I originally intended to post this cantata for Christmas Day, but, alas, my scheduling skills aren’t the ones I can be proud of. You would think there’s no way to confuse 25 with 26, but you’re wrong. I’m really talented if it comes to creating chaos. Anyway. This is one of my favourite Christmas music ever (let’s forget the fact that this piece was written for New Year’s Eve, shall we?) and I am not willing to leave it out of this series just because I still can’t do proper maths after going to school for 25 years. Ha, ha.
Dietrich (orig. Diderik Hansen) Buxtehude, although of Danish origin, is one of the greatest names in the history of the Early(ish) German Baroque music. During his lifetime he was well acknowledged and of a considerable reputation, and served as a role model for many younger composers like Händel, Mattheson and even Johann Sebastian Bach who, at the age of twenty, walked more than 300 kms from Arnstadt to Lübeck to study with him. He (Bach) rejected Buxtehude’s offer to marry his oldest daughter, Anna Margareta, though. He wasn’t entirely opposed to the idea of marrying into the Buxtehude family, but his choice of wife would have been Dorothea Catrin, the youngest of Buxtehude’s six daughters. Unfortunately, Buxtehude was a man who liked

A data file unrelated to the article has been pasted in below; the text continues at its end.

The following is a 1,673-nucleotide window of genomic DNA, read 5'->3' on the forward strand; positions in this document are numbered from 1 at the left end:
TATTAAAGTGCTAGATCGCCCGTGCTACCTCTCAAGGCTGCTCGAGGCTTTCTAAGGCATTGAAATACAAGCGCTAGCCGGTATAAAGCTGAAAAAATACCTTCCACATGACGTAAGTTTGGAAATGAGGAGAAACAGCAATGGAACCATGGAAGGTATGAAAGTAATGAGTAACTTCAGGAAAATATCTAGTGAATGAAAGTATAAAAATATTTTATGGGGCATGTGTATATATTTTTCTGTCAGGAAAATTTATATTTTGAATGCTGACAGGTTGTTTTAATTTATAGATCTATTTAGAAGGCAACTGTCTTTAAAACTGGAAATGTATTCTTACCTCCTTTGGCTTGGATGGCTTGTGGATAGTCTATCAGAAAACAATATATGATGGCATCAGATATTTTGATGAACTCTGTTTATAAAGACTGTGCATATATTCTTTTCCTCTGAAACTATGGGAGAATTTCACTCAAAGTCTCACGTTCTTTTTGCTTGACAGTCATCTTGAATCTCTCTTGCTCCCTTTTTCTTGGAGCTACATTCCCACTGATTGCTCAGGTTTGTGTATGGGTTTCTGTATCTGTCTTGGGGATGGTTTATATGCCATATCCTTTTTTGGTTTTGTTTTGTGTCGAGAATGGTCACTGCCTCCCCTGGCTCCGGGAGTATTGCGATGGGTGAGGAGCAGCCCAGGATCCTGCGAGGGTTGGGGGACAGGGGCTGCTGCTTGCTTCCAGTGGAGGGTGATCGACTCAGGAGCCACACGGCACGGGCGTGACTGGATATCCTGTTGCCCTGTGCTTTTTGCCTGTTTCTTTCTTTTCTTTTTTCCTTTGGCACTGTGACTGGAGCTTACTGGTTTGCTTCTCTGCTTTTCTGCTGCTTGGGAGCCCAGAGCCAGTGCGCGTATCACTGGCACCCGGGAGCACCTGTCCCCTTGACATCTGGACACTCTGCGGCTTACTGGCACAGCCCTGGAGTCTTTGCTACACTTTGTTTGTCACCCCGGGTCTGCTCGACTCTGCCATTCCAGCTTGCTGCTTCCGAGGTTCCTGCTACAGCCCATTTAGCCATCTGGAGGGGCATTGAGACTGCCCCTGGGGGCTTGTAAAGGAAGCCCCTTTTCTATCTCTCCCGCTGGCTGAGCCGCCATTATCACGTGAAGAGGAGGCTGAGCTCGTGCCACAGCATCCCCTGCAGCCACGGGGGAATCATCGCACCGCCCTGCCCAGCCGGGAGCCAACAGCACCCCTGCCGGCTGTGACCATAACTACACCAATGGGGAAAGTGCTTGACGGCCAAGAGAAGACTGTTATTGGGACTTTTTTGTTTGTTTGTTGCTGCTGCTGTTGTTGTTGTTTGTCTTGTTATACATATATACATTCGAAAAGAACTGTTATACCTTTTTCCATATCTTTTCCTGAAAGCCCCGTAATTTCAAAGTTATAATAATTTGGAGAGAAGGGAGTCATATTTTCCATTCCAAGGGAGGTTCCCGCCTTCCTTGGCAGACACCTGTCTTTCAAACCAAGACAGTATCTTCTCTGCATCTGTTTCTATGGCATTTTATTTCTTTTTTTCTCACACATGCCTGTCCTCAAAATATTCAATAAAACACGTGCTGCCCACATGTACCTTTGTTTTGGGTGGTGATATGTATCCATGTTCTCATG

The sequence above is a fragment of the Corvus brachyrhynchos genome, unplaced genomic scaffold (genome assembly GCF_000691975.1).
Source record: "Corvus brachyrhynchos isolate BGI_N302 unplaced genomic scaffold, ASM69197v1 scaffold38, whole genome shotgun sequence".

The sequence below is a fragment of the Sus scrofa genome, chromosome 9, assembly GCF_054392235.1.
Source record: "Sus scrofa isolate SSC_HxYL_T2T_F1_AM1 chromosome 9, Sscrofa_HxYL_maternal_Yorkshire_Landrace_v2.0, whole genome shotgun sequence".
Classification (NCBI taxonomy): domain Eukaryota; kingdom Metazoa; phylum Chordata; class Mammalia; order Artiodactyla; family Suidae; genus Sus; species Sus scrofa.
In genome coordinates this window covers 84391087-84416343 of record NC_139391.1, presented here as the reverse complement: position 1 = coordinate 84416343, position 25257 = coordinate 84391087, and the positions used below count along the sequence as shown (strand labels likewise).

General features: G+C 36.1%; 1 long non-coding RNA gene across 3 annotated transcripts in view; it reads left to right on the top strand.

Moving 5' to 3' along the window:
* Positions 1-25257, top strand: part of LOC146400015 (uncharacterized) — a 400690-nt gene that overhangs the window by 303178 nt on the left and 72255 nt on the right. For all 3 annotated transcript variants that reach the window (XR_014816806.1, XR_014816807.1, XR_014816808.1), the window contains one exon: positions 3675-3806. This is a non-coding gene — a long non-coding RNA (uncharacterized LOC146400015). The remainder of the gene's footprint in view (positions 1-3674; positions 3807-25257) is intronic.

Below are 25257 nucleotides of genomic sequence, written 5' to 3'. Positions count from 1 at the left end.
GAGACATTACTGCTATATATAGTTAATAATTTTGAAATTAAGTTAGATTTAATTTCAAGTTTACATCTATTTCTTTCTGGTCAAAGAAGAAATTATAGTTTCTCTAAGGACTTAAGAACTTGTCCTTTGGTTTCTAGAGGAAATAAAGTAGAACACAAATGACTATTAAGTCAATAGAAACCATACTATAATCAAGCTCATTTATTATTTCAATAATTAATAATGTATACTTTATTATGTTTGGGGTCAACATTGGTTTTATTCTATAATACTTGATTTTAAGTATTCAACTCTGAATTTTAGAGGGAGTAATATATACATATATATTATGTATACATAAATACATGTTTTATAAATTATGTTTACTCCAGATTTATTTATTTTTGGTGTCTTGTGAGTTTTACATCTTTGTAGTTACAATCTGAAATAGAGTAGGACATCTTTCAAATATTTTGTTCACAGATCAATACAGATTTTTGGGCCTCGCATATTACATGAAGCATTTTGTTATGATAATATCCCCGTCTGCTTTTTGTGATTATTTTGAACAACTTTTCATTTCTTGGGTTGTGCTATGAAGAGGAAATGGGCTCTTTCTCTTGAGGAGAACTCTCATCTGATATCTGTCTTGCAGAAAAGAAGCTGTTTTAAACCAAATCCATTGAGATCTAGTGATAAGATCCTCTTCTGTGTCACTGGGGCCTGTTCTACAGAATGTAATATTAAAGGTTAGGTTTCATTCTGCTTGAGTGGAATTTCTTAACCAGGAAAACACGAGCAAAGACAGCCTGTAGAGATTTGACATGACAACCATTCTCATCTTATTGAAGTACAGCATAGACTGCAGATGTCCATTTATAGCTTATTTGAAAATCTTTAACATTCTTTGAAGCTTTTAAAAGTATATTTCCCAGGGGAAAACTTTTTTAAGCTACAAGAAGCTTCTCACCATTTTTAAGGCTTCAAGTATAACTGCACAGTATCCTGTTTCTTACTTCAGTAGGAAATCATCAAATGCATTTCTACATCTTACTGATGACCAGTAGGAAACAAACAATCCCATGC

things organised neatly everything to go the way of proper 17th century social customs, like successors marry the daughters of their predecessors and oldest daughters marry first. Poor Anna Margareta who, being somewhat over-proportioned and, at thirty, well over the desirable age, has a few years earlier already been rejected by both Johann Matheson and Georg Friedrich Händel. She obviously wasn’t that sweet little thing twenty-year-old composers dream of when applying for new jobs that come with a wife. Don’t worry, she did not end up as a spinster though: in 1707, at the age of 38, she wedded Johann Christian Schieferdecker, a composer of no real importance but a man of enough courage to take the risk of marrying a woman wanted by nobody. Brave guy.
And now let’s hope this post will go up on the 2. Day of Christmas instead of on Good Friday 2015.